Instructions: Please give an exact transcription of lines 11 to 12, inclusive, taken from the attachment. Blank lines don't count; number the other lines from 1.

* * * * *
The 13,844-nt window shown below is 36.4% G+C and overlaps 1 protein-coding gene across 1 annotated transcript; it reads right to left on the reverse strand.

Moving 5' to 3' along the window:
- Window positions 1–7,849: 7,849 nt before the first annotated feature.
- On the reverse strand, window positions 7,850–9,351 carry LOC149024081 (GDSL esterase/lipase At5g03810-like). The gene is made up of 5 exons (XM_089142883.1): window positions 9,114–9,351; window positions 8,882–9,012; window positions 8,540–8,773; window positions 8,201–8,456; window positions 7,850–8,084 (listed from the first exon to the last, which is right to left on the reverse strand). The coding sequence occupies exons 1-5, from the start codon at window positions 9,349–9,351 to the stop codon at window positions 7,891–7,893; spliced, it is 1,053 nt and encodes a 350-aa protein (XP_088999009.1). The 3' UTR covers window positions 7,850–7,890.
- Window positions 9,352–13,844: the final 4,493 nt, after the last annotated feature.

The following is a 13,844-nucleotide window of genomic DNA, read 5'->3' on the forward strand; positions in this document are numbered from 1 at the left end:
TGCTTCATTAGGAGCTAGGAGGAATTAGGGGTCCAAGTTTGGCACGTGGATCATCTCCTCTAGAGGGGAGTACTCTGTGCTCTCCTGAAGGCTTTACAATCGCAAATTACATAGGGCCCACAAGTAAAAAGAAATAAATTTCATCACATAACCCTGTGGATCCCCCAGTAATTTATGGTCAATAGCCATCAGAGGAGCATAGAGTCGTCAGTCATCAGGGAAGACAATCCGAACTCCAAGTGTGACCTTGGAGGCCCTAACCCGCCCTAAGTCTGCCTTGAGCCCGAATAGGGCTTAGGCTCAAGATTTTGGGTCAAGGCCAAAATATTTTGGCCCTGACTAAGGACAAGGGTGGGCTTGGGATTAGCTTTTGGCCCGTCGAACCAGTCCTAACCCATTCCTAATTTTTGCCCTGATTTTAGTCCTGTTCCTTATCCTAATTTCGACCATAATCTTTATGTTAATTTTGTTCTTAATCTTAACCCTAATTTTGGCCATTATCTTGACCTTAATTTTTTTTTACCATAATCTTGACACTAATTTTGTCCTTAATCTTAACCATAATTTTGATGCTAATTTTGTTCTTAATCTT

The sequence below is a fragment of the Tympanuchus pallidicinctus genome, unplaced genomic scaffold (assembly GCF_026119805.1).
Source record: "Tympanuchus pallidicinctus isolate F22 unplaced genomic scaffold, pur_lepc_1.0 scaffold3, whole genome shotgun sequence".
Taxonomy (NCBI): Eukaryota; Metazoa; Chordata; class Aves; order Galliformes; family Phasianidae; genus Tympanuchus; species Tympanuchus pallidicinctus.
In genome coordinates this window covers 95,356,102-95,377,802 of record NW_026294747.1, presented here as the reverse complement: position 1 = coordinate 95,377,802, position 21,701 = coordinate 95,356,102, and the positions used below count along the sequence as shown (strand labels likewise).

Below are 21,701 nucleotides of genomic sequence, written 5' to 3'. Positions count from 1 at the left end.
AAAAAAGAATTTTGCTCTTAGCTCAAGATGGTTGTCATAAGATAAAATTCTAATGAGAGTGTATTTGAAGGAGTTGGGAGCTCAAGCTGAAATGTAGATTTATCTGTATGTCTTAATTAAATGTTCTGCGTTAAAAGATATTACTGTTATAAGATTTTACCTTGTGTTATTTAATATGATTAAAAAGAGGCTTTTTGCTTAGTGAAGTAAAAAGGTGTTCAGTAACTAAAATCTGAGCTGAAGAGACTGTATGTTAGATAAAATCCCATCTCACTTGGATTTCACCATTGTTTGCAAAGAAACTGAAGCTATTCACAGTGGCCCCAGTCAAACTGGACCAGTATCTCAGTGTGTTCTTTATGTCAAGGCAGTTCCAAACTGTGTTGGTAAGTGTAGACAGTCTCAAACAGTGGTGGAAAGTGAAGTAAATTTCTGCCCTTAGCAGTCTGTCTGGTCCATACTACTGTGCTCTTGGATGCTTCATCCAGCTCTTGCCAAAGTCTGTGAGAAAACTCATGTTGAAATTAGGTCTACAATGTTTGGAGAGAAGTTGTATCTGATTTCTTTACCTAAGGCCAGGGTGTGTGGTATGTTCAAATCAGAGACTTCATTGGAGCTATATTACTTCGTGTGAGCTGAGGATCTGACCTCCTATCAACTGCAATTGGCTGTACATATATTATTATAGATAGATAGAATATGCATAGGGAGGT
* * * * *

In genome coordinates this window covers 95,356,102-95,377,802 of record NW_026294747.1, presented here as the reverse complement: position 1 = coordinate 95,377,802, position 21,701 = coordinate 95,356,102, and the positions used below count along the sequence as shown (strand labels likewise).

Below are 21,701 nucleotides of genomic sequence, written 5' to 3'. Positions count from 1 at the left end.